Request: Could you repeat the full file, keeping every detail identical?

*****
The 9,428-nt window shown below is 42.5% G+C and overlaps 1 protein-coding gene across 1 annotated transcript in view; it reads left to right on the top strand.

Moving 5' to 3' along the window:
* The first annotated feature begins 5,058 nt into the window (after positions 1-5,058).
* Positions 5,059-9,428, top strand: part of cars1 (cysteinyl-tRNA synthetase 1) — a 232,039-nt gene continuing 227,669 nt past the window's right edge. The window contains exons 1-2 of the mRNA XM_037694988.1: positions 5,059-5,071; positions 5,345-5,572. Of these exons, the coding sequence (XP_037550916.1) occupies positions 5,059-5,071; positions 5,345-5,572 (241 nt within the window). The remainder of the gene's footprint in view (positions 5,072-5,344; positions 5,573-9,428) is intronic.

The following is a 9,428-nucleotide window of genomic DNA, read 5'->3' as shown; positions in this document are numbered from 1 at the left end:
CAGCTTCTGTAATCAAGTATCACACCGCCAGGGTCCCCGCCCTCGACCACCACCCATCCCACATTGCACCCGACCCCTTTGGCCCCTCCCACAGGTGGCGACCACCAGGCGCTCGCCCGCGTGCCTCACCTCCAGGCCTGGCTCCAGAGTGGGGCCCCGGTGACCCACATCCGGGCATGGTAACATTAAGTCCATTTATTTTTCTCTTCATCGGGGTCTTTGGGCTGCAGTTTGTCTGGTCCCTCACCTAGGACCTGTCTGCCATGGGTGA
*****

The 9,428-nt window shown below is 42.5% G+C and overlaps 1 protein-coding gene across 1 annotated transcript in view; it reads left to right on the top strand.

Moving 5' to 3' along the window:
* The first annotated feature begins 5,058 nt into the window (after positions 1-5,058).
* Positions 5,059-9,428, top strand: part of cars1 (cysteinyl-tRNA synthetase 1) — a 232,039-nt gene continuing 227,669 nt past the window's right edge. The window contains exons 1-2 of the mRNA XM_037694988.1: positions 5,059-5,071; positions 5,345-5,572. Of these exons, the coding sequence (XP_037550916.1) occupies positions 5,059-5,071; positions 5,345-5,572 (241 nt within the window). The remainder of the gene's footprint in view (positions 5,072-5,344; positions 5,573-9,428) is intronic.

The following is a 9,428-nucleotide window of genomic DNA, read 5'->3' as shown; positions in this document are numbered from 1 at the left end:
CAGCTTCTGTAATCAAGTATCACACCGCCAGGGTCCCCGCCCTCGACCACCACCCATCCCACATTGCACCCGACCCCTTTGGCCCCTCCCACAGGTGGCGACCACCAGGCGCTCGCCCGCGTGCCTCACCTCCAGGCCTGGCTCCAGAGTGGGGCCCCGGTGACCCACATCCGGGCATGGTAACATTAAGTCCATTTATTTTTCTCTTCATCGGGGTCTTTGGGCTGCAGTTTGTCTGGTCCCTCACCTAGGACCTGTCTGCCATGGGTGA